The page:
Had this piece been written Thursday morning, it's safe to say it would have had a notably different feel. But alas, with one more game between him and the regular season, Raiders preseason backup Derek Carr made Dennis Allen's decision just a tad bit harder.
So with nine days between us and the Raiders' first game of the season, is the quarterback position as predictable as many assumed it would be a month ago? With that question in mind, lets take a look at each of the contenders and break down their case for the starting job.
While Matt Flynn entered Oakland in a quarterback competition 12 months ago, head coach Dennis Allen made it clear from Day 1 that Schaub was coming to Oakland as nothing short of the starter. Coming off a dreadful 2013 campaign in which he threw 14 interceptions in 10 games (including an NFL record four-straight games with an interception returned for a touchdown), some wondered whether Schaub was really worthy of a starting job any more.
Of course, the supporters would point to six straight seasons of a QB rating over 87 from 2007-2012 in which he threw for 114 touchdowns and 74 interceptions to go along with three seasons of over 4,000 passing yards.
Unfortunately for Schaub, the preseason seems to confirm what many had feared: those seasons may be deep in the rear view mirror.
As a side note, I think a new quarterback in a new system with new receivers is a touch situation to judge someone in (not to mention the debate about whether the preseason really matters to begin with). That said, what has stood out most about Schaub isn't his lack of cohesion with receivers, but it's his noticeably weakened arm.
I think Schaub has gotten a raw deal behind a struggling offensive line and with drop-happy receivers and tight ends, but at the end of the day, Schaub looked a lot like the 2013 version of himself in week 3 of the preseason.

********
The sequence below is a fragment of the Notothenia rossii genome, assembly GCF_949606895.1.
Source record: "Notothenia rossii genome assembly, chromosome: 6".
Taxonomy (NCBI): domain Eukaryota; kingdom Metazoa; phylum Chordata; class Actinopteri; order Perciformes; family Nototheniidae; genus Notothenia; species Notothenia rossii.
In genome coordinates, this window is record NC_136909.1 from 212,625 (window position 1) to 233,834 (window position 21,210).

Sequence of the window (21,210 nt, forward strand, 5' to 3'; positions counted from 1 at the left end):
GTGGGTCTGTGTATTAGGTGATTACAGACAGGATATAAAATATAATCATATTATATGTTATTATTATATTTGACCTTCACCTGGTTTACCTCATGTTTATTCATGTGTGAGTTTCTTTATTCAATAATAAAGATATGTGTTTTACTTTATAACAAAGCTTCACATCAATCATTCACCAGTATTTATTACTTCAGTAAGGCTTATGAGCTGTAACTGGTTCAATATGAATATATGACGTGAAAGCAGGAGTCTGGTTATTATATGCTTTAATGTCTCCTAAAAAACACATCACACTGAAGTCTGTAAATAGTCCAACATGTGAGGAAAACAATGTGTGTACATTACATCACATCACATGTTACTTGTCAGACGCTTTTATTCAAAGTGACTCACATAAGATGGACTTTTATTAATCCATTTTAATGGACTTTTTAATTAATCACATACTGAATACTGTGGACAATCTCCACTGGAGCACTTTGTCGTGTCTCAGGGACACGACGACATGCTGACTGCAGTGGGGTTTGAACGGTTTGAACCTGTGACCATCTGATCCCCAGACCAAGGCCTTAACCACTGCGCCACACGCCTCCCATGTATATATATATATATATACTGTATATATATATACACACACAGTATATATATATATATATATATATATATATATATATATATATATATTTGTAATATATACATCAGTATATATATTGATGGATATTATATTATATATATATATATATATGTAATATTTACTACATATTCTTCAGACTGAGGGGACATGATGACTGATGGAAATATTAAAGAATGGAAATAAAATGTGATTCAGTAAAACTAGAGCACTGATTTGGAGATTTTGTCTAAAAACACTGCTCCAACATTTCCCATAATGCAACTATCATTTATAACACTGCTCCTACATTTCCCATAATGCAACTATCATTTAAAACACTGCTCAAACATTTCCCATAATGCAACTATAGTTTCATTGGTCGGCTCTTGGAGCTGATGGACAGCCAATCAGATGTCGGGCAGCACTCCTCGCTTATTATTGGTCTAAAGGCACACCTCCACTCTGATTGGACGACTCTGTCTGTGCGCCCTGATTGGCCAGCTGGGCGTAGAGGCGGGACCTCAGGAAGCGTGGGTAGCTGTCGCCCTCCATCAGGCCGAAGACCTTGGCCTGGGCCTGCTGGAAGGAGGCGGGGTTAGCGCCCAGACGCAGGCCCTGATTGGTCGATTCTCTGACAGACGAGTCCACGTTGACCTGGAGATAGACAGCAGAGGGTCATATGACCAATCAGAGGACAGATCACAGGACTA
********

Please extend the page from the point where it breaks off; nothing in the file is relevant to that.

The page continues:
As people get to this point of the article, I think most people are expecting a gushing report about his performance against the Seahawks last night — and we'll get there — but first I need to put out a couple disclaimers.
First, I think Carr had a bit of luck on his side last night. There were two red zone passes he made that he's lucky fell as incompletions — including his second touchdown pass to Mychal Rivera. Secondly, I think Carr had the benefit of Oakland pass catchers playing the best they've played all preseason — with almost no noticeable drops during Carr's time under center. Finally, we must say it: it was just a preseason game — and one against a lot of backups in every series but the first.
With that said, holy smokes was that fun to watch.
As a lifelong Raiders fan, I can't remember the last time I saw a quarterback throw with that much power and confidence and accuracy consistently. Yeah, he made a couple rookie mistakes (that thankfully weren't capitalized on by Seattle), but he bounced back from each of them beautifully.
I think the clinching moment for me was Carr's final touchdown to Denarius Moore — a back-shoulder throw fit into a tight spot right on Moore's hands. In listening to the Seattle broadcast, analyst and former quarterback Brock Huard summed it up perfectly when he said something along the lines of, "that's just not a pass that Matt Schaub is making right now."
Yep, I think that about sums it up.
Finally, that brings us to McGloin, the presumed third-stringer who entered Thursday's game as the No. 1 rated preseason quarterback in the NFL according to Pro Football Focus.
While some would like to think that McGloin was making Allen's life complicated, the reality is that McGloin was never really in the conversation. Sure, he looked good against a bunch of third-stringers early in the preseason, but he simply isn't a guy that Oakland sees as a quarterback of the future — or even the present.
So what do you think? Had Carr earned the job? Should the preseason be ignored, leaving the job comfortably in Schaub's hands? Are you a part of the cult that is the Matt McGloin fan club? Let us know in the poll and comments below.